Nov
09

Why Pick A Non-Attorney Agent Over An Attorney-Agent?

Why would a professional athlete ever choose a sports agent who is not an attorney over an attorney-agent who has gone through three years of law school and passed at least one state Bar Exam?  It is because being a successful sports agent in today’s sport landscape requires much more than just a knowledge of the law (particularly contract law) and superb negotiation skills.  Good agents/agencies provide marketing capacity, press opportunities, social media expertise, and most of all, contacts that will help their clients succeed in their field and outside of the sport they excel in.  But if you can have all of the above along with someone who is well versed in the law, why would you go with a non-attorney agent?

This is sure to spark some conversation.  Let’s hear it.

  • Derek

    From a players perspective I dont think it is nearly as important to players to have an agent that went to law school as most think. The majority of players in the league are going to get cut at some point and the most important thing an agent needs to have is the contacts and relationships with nfl personnel people to get them a workout or job somewhere else. Being able to negotiate a contract comes after finding that player a team. There are so many people out there that went to law school and want to be agents but dont have the necessary contacts that some who didnt go to law school have.

    • Esquire

      Solid point, Derek.

    • Esquire305

      Solid point, Derek. I am an attorney, and I do agree with you — contact is key. The only difference I could point out btw the agent and the attorney besides the obvious –more knowledge of the law– is that attorneys are held to a higher ethical standard.

  • Joe

    Derek is right. The “attorney” aspect is highly overrated. It’s not like pro athletes are negotiating contracts from scratch; they all sign standardized contracts. The only real time the attorney aspect comes into play is when the player is in trouble, but I’ve almost never heard of an attorney-agent actually representing a client in a criminal or civil matter. The law training can’t hurt, but it seems mostly moot.

  • http://asusportslaw.wordpress.com Sam

    Attorneys can just as easily have contacts in the league as anyone else. It’s true that most agents/marketers etc. are only as valuable as their contact list. But there’s a lot more to the business when your agent can truly be full-service. The efficiency of a full-service agent – one who can keep things like real estate purchases, setting up charity foundations, starting for-profit corporations (during the career and after retirement), appealing fines, defending the player and filing grievances, in house – is very difficult to match by a non-attorney agent.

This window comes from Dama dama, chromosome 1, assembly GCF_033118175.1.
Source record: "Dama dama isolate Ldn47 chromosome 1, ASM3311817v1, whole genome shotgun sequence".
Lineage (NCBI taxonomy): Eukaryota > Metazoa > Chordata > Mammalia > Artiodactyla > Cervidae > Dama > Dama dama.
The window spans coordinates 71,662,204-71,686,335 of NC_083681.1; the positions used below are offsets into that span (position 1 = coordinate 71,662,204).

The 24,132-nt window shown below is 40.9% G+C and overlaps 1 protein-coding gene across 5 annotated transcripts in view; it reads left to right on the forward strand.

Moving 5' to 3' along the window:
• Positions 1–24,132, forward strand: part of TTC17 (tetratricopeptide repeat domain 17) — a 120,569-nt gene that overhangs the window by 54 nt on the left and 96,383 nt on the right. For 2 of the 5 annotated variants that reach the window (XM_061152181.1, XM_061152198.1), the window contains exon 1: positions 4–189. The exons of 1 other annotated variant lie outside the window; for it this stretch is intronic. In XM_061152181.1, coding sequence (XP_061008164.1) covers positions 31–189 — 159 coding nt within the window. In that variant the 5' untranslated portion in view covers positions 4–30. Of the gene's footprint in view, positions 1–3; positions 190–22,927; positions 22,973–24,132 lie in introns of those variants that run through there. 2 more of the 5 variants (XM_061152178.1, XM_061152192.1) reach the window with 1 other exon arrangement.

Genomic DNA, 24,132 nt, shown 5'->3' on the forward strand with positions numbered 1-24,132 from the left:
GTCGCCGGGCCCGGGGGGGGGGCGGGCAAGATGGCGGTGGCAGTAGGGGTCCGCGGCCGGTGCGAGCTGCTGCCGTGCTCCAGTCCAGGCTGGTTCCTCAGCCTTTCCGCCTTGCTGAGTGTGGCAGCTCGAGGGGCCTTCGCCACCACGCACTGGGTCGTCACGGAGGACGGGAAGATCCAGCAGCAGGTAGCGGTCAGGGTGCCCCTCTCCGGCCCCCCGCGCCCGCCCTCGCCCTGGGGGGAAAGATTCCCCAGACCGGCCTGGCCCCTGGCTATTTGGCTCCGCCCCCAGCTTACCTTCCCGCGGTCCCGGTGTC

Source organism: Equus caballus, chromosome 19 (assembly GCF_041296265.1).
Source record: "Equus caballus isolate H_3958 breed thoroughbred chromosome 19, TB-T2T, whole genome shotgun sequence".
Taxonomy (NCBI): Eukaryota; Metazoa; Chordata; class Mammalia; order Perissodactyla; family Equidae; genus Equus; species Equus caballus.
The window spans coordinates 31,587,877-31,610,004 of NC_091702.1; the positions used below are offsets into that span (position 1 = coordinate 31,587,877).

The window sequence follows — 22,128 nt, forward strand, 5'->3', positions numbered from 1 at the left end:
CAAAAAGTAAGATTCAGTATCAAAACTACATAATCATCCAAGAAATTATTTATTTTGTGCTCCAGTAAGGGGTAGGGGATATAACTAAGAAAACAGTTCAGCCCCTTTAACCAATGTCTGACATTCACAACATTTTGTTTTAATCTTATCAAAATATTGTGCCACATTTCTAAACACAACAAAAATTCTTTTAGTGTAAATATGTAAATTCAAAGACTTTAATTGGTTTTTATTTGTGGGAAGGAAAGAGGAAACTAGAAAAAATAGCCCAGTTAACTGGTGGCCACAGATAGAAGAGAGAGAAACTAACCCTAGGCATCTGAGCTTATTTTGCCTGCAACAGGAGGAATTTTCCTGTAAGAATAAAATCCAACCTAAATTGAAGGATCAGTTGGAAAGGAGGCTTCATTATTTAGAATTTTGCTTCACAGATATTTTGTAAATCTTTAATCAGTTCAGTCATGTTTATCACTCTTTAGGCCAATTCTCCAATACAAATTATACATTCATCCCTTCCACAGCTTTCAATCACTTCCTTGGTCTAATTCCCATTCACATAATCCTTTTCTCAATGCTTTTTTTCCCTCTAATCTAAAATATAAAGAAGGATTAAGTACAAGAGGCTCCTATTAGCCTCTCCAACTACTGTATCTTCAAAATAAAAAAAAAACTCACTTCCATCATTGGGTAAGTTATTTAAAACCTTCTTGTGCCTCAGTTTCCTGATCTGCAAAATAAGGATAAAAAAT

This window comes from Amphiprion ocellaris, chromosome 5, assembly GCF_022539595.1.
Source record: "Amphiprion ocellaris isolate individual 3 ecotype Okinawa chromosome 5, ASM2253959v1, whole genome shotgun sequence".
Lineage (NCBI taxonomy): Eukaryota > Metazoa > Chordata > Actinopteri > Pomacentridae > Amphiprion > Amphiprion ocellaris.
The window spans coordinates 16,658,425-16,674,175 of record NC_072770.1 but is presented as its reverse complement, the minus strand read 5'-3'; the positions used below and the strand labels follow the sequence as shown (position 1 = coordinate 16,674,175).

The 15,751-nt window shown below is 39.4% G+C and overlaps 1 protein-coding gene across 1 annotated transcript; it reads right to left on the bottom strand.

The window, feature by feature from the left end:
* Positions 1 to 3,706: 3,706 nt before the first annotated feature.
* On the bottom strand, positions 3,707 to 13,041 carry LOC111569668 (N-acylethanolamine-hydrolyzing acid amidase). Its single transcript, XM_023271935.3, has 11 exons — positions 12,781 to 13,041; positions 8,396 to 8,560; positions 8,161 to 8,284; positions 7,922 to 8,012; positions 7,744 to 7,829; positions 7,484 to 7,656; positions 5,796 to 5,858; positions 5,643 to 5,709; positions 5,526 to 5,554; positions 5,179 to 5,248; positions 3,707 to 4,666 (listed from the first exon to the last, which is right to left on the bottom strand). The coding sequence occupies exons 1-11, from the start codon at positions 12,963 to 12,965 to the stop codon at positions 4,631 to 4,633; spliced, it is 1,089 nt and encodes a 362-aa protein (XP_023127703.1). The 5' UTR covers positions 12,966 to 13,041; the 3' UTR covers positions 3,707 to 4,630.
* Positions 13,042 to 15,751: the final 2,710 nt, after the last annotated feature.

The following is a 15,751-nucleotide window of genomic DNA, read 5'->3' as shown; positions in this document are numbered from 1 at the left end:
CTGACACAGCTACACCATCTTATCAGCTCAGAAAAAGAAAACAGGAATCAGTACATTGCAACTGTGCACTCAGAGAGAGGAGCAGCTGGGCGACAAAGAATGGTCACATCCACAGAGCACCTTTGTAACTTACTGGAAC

Additionally, attorneys are held to a much higher ethical standard of conduct, which should be very important to players and their families (whether it is or not is another issue).

    I won’t pretend that attorneys are inherently better at negotiating contracts (whether these are contracts between players and teams or between athletes and endorsers), but it’s a pretty safe assumption that attorneys-agents are at least specially trained in negotiation, for whatever that is worth.

  • http://sportsagentblog.com T. Conswello Davis

    The people I know selected agents based on relationships. Even if they were referred through someone, they’ve established a relationship or rapport with agent and trust that the individual has their best intentions at heart. The agent may have the same values, culture, upbringing, vision, passion and/or the individual can relate to the agent (ex athlete, counselor, coach, etc). It’s not all about if you are JD.

  • http://www.linkedin.com/in/midsouthmarketingpartners DeJuan Hendricks

    A JD is great!
    Being certified as an Athlete Agent in the State your pontential client is in is necessary!
    Being an Agent that has self discipline and high ethical standards is priceless!

    lol..Joe brings up some key points

  • Patrick

    I am former pro soccer player who is a licensed US Players Agent and Tulane Sports Law student (3L). In my experience, although a formal legal education closes the circle of skills required to excel in the profession, a varied of professional contacts within the relevant industry is essential.

    The need to retain a lawyer for (generally) standardized contracts, endorsements, etc…is arguably outweighed by the need to “first” get into a small door that is constantly knocked on by millions of people each year.

    Today, the individual sports agent is an endangered species, with the bulk of marquee clients represented by a handful of sports agents operating in a varied of corporate forms and markets. Competition in those markets tends to show that the modern athlete can seek out comprehensive representation. Thus, go to law school, develop industry contacts, and become proficient in a range of ancillary disciplines.

    Most importantly remember – money don’t sleep.

  • Lewis

    The bottom line is a client should get all the services that were mentioned above. If an agent is not an attorney then he/she can partner with one, or subcontract out all of the legal work. If the agent is an attorney and doesn’t have experience in marketing etc. then that work can be handled by another person in the firm or by hiring a marketing consultant. However if there is a choice between hiring a non-attorney agent and an agent who is an attorney with both having the same abilities with which to offer all of the other services, than it would be quite foolish to hire someone with less education, especially the law. And as we all know, professional athletes do have a propensity for having brushes with the law.